Thursday, February 28, 2013

Back to the Drawing Board

I keep to myself a lot. Despite the appearance of knowing many people and being all up in the party scene, more times than not, I keep to myself.

I probably learned this from my parents. They count their friends on one hand, and houseguests were few and far between. And while I have grown to entertain company more often, it's still a select few, and an even more select few who visit multiple times.

But every once in a while, if someone hangs out long enough, I let them in on a little-known thing about me. I pull out my drawings.

I like to draw. A lot. It's one of my favorite hobbies. And, sadly, it's one that I've woefully neglected.

As they say, life gets in the way. Between working nearly 10 hours a day, an often-busy social life, husbandly duties to keep up with, and a pile of books and movies at my disposal, my drawing time has fallen off considerably.

Out of all those factors, moving in with my then-girlfriend, now my wife, has been among the biggest changes behind my lack of drawing.

For me, drawing never was much of a social hobby.

It begs the focus only solitude could bring. Even during art classes in school, my world shrank to the size of my desk. At home, I spent years and years holed up in my room, laboring at sheets covered in pencils and inks.

The most social I ever got with drawing was the short time in my late teens/early 20s when I would bring a sketchbook to the bar to compile random people for potential background characters.

When the cohabitation phase of my life began a few years ago, my wife took my desk in order to work from home. The throne of my drawing kingdom, gone. And thus my drawing skills have lain in slumber, if not in slow atrophy and decline.

Until a few weeks ago, when I hopped back into the drawing saddle and found myself drawing a half-naked burlesque performer at an art museum. I mistakenly left my pencils in the car, so I had only my pens to speed-sketch and freehand-draw my model, who was reposed in nothing but pasties, panties, stockings and heels, with a fur draped over her.

An artist friend of mine said it was good, so I feel OK about showing it now.

Not too bad, I guess. At the very least, not terrible. Basically, I need to get back. It's been a long while.

The height of my drawing life came when my friend Rob approached me about drawing a comic book he wanted to write based on his life. After years of trying to master Batman's cowl design and trying to figure out how gold-plated breasts worked as clothes on Wonder Woman, I now was drawing the tales of an angry young man in South Jersey.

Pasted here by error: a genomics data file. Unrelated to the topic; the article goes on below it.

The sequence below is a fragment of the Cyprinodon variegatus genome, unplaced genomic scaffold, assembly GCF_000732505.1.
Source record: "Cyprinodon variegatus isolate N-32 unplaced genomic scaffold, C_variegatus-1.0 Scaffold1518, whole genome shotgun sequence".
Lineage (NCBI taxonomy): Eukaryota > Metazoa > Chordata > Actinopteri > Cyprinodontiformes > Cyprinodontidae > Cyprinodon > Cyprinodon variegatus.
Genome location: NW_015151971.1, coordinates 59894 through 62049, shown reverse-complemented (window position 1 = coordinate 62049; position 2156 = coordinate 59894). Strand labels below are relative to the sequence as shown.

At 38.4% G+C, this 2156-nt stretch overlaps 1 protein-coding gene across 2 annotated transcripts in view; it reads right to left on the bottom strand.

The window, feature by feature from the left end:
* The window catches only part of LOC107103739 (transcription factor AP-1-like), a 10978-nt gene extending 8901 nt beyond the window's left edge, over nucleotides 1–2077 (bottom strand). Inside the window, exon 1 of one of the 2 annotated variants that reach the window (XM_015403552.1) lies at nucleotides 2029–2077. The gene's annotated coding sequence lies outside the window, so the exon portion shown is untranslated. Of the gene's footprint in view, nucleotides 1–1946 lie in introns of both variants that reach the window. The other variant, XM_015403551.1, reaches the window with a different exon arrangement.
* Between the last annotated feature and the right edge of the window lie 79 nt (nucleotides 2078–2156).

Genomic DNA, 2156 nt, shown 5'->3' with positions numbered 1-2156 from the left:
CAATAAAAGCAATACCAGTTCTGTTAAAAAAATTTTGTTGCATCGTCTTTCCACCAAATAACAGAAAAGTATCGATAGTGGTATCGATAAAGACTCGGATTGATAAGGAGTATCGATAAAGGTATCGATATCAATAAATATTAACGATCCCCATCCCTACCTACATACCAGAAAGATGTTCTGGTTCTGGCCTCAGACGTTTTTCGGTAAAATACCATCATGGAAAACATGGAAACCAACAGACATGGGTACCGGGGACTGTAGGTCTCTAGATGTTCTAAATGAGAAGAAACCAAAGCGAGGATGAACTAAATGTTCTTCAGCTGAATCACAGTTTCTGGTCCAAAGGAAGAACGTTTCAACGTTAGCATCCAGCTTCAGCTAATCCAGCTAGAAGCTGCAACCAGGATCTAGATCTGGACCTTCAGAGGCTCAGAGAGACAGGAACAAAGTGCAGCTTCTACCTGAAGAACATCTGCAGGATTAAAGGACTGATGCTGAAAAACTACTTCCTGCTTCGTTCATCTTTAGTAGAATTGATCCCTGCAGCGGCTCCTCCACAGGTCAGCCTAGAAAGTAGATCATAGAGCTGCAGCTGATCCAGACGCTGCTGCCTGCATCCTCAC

Rather than the comic book superhero style I spent so much time using, hoping for that blend of George Perez, Brian Bolland, Adam Hughes and Stuart Immonen, instead I went with a more cartoonish look based on how Rob drew himself.

It was a blast drawing Rob and his friends. Goodbye supers, and hello tales of foul-mouthed miscreants, punk rockers, tattoos and crime-fighting district attorneys! I had a pretty hefty phase of drawing Queen once upon a time, and it came in handy when I drew the power-punk band Rob was in for a while.

The more I drew, the better I got. Better backgrounds, more linework, and freakin' T-squares so I drew real straight lines.

We took the book on the road a few times, including the Small Press Expo in Bethesda, Md. I didn't get to sit behind a table, but when I talked to the artists and we traded work, I was in the club. If only for a little bit, I was in the club, and a dream was fulfilled.

That all was about 12 years ago. Rob stopped writing, I stopped drawing the book. But I kept drawing, until a few years ago.

Now it's time to get the dream back. It's time to keep the pencils sharpened and fill those sketchbooks again. My burlesque model, forever lying in repose, is ready for me to continue. Not that I ever was all that good. But I had a lot of fun doing it.

What to draw next? Pin-ups? Portraits? Create my own line of superheroes? Learn to draw every Green Lantern character? Learn the New 52 costumes with all their stupid lines?

Draw cute animals to entertain the wife?

A few years back, I approached Rob about perhaps restarting the old book. He said he was finished.

Maybe it's time I draw some stories of my own.

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